Wednesday, July 30, 2008

Shake Hands with the Devil

Obviously, Shake Hands with the Devil is worth watching. However, it suffers - albeit not too badly - when we compare it with other films dealing with the Rwandan Genocide (1994).

This movie tells the story of General Roméo Dallaire, a Canadian who led a UN peacekeeping force in Rwanda back in 1994. As the story progresses, Dallaire and his men will become the witness of a genocide. Unfortunately, as he's asked by his superiors not to take any military actions against radical Hutus, he'll gradually become haunted by his experience.

Shot without any style by director Roger Spottiswoode (Tomorrow Never Dies), Shake Hands with the Devil is, at best, a succession of images that tries to accurately reconstruct history. At best, Shake Hands with the Devil is a succession of images and scenes that are more faithful to History then one would believe. In fact, it is said in the DVD's special features that most places (from Rwanda) you see are actually places that General Romeo Dallaire has trodden such as the hill on which he delivers a speech to the Rwandan government on the behalf of the United Nations (UN) for instance.

However, the film's historical accuracy is not much of an asset in this case, because the scriptwriter takes for granted that the audience knows what the Rwandan Genocide is all about. How pretentious! Despite being good, Shake Hands with the Devil doesn't possess the depth and simplicity that made Hotel Rwanda, another movie on the Rwandan Genocide, such a wonderful movie. In fact, even if we know that the Tutsis and the Huutus opposed each other during the genocide, the movie doesn't explain the effect of Belgian colonialism in Rwanda's collective psyche. Hence, the importance to know how Rwanda became a country artificially divided by ethnicity.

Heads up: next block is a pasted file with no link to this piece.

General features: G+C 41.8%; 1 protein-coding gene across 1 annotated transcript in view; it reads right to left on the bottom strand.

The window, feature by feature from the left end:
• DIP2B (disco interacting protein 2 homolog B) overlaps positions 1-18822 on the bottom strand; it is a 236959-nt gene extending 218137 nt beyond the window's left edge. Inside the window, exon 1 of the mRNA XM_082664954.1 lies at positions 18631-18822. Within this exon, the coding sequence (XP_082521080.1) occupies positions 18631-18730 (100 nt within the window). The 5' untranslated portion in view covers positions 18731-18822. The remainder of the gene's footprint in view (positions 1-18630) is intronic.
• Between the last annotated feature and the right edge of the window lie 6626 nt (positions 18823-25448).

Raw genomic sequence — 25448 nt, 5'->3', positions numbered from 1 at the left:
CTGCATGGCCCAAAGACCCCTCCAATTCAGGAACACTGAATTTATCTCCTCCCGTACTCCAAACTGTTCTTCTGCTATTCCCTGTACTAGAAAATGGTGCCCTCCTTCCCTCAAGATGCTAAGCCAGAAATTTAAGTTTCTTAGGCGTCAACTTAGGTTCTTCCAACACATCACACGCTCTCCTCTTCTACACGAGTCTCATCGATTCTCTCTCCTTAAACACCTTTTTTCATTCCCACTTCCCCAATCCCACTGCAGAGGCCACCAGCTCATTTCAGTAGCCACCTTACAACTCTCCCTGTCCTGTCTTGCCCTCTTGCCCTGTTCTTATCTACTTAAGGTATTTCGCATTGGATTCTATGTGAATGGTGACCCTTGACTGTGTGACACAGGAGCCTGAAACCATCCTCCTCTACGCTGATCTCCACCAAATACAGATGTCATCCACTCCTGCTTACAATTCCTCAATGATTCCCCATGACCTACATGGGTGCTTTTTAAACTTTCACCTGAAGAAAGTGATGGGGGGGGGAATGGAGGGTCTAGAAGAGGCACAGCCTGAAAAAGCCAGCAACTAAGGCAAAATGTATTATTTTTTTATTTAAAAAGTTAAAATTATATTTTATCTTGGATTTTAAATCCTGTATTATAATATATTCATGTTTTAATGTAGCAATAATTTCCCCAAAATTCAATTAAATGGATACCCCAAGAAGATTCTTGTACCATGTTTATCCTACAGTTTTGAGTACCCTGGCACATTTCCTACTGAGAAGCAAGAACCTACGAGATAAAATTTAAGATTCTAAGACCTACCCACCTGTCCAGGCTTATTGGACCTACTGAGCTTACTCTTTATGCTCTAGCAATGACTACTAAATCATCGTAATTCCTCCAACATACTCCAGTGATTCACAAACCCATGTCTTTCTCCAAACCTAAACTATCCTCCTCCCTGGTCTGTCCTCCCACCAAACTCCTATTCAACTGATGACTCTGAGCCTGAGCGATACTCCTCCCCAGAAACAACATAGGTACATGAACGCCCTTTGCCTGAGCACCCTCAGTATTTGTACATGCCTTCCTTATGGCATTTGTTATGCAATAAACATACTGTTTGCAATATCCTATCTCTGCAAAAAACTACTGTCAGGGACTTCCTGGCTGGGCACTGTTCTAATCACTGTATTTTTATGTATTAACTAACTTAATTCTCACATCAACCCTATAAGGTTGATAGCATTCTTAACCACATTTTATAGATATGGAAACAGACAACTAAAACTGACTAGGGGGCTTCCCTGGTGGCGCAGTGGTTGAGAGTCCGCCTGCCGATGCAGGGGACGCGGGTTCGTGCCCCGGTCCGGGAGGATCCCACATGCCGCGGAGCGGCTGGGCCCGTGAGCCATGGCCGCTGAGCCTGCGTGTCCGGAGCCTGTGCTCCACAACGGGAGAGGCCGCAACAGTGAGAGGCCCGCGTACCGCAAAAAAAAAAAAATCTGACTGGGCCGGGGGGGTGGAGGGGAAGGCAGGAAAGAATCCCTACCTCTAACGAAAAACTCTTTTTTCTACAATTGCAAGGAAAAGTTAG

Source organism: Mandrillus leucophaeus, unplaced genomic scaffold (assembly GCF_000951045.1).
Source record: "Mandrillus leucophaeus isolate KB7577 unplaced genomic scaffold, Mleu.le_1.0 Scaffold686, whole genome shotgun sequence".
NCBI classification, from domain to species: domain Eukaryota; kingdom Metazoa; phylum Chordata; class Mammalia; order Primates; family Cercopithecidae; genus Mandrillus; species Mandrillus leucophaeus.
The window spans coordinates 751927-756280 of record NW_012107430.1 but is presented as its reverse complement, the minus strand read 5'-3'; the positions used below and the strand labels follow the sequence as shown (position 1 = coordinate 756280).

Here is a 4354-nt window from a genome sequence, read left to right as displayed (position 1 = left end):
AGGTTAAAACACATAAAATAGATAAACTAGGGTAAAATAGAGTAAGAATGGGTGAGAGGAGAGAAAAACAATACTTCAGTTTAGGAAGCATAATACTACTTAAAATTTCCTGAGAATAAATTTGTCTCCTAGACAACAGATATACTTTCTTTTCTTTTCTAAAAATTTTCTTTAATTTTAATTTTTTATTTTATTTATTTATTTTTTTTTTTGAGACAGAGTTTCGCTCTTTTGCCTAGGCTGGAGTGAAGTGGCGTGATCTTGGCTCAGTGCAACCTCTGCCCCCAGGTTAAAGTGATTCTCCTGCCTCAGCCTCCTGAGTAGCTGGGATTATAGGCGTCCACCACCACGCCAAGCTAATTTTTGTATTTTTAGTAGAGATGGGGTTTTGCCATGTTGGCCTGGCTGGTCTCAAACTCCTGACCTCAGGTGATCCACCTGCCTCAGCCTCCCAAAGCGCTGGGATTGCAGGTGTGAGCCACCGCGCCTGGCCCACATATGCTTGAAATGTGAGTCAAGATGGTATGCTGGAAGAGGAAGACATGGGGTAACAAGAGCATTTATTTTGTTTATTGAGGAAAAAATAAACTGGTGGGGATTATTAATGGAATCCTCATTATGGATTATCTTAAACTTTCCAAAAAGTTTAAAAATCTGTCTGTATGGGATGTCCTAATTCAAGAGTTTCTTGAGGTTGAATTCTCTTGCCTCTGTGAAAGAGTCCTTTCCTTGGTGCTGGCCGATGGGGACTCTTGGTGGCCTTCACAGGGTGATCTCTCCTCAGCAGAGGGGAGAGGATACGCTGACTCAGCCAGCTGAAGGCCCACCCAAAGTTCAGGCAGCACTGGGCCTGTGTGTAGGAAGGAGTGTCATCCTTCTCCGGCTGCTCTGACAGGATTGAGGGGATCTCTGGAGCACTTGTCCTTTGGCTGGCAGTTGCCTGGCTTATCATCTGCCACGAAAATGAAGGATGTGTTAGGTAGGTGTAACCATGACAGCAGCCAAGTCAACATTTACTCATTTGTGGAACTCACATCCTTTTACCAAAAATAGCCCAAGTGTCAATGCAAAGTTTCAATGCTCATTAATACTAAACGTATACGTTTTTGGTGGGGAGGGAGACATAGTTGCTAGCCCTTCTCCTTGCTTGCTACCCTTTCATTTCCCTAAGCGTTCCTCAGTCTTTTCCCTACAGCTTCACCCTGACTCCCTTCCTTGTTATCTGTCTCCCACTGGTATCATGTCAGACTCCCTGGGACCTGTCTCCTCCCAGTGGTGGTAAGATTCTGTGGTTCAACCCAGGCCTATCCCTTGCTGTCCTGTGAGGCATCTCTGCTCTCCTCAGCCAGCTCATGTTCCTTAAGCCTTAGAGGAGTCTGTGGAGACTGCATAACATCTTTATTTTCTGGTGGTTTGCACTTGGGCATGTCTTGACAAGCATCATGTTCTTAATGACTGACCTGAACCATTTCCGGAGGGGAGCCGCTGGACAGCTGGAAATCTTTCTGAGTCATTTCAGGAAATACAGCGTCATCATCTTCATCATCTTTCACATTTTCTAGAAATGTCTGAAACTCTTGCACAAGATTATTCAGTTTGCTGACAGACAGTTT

Hopefully, the sober - and at the same time moving - performance of the cast gives us a good reason to watch the film to the end. As General Roméo Dallaire, Roy Dupuis (The Rocket) manages to astonish us. In fact, his performance illustrates the division between his field team which really wanted to save the Tutsis and the UN's bureaucrats taking decisions without knowing what's happening on the field (ordering Dallaire to take absolutely no action unless being attacked). Thus, the movie leaves us with an interesting political reflection: should UN peace keepers be allowed to take military actions to protect people?

Finally, unlike what we may think, Shake Hands with the Devil is definitely a well-made film. However, had it not been because of the film's hermetic nature, in terms of historical accessibility, the movie would have had a higher rating. Nonetheless, it's a movie that one must watch for the powerful message delivered by the movie.

Rating: 3.5/5

***

Canada (2007)
Length: 112 minutes
Genre: Historical drama
Screenplay: Michael Donovan
Directed by: Roger Spottiswoode
Starring: Roy Dupuis, James Gallanders, Michel Mongeau and Deborah Kara Unger


Monday, July 28, 2008

Treason Is Treason, Period!

Omar Khadr's repatriation from Guantanamo Bay must serve two purposes: judge him as a traitor and deport him along with his family in a non-Western country of their choice.

Of course, the apathy of Stephen Harper, Canada's Prime Minister, towards Omar Khadr may appall many Canadians. Some will say that he was a child soldier and that at the age of fiften years old, one's judgement is not developped enough. Hence, the necessity to bring Khadr back to Canada for a fair trial - whatever this term means to many excessively kind-hearted Canadians.

However, advocating fairness doesn't mean not sticking to the facts!

Should he be rapatriated, Khadr deserves a fair trial, which means seeing our judicial procedures being applied to him. In spite of that, there's nothing Omar Khadr can do to change the final result of his trial.

After all, there's no doubt that he fought alongside the Talibans in Afghanistan against Western forces. By the way, the Talibans are enemy of which countries? Yes, one of these countries is Canada, our country. We see two reasons why Khadr should be accused of treason: not only he fought with our enemies, but he also killed a soldier from an allied nation (the USA) serving in Afghanistan.